Those were the days. And looking back on it now, my mother was probably not experiencing the same sense of joy and freedom that I was but she did her best to shield me from the daily shit she endured.
It went like this. My dad went to work, then he went to happy hour (an oxymoron in some sense), and if he wasn’t too drunk when he got home my mom served his dinner and I waited anxiously for the arguments to begin and then after dinner he’d resume his nightly ritual of vodka and (fill in the blank) orange juice, grapefruit juice or my kool aid. I hated it when he used my kool aid. That was mine. To this day, thinking of kool aid conjures up unpleasant memories for me. If he was pretty drunk already when he came home he’d usually pass out in his chair, and I was grateful for that. Mind you, this man never missed a day of work no matter how drunk he was the night before. Well, that’s not entirely true. The 3 times he had his drivers license revoked he went to jail for a short time and my mother had to drive him everywhere for 6 months each time this happened.(as an aside, I must mention that my dad really was a great man…)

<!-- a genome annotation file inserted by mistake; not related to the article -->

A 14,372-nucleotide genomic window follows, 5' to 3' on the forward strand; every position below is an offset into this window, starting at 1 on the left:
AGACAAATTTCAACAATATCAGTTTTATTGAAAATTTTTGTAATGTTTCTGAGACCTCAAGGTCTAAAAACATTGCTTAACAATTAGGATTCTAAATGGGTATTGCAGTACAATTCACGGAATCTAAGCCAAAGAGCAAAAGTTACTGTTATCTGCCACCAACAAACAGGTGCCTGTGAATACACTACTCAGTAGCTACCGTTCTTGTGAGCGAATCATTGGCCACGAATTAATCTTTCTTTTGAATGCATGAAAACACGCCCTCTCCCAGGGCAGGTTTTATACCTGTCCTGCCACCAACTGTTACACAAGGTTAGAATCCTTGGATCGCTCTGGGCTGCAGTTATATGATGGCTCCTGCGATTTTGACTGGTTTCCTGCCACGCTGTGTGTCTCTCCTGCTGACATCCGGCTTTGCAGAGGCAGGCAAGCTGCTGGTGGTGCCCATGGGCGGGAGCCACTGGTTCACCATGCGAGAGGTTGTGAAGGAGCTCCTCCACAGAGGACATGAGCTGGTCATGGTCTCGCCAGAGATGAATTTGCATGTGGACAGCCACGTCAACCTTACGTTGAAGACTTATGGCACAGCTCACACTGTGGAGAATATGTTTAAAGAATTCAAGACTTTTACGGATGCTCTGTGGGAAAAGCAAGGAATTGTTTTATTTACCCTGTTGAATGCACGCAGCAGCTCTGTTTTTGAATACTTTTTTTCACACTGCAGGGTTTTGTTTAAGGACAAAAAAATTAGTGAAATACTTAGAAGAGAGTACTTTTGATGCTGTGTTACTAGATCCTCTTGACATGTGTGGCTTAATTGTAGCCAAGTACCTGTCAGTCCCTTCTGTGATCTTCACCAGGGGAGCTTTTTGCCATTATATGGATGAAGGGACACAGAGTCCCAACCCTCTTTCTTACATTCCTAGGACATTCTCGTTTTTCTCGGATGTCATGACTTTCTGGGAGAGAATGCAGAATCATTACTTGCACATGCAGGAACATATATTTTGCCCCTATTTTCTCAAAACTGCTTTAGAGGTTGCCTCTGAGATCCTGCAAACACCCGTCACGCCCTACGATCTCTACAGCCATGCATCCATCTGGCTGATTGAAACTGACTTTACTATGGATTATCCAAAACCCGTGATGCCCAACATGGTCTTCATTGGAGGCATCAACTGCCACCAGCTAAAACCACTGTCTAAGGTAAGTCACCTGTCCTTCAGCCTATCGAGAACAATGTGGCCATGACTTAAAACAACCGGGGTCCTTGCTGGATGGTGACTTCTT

But, I don’t know how my mother did it. Really. I’m a recently divorced self employed single mom with 3 children (we’ll get into that later in another post), and I cannot imagine having to deal with this nonsense with kids, and school and everything that goes into being an adult. We all have our issues to deal with, and I suppose that we learn to accommodate the idiosyncrasies that plague our daily situations, but in those days, as I mentioned before, people didn’t air their dirty laundry. This had to be a terrible embarrassment to my mother. I know that as I got older, I could never invite friends over if it was after 5:00 p.m. It made my teenage years tough, and it’s not as if those years aren’t tough enough already. I know, wah wah, I had it so tough. But, as I said, I guess I was happy enough.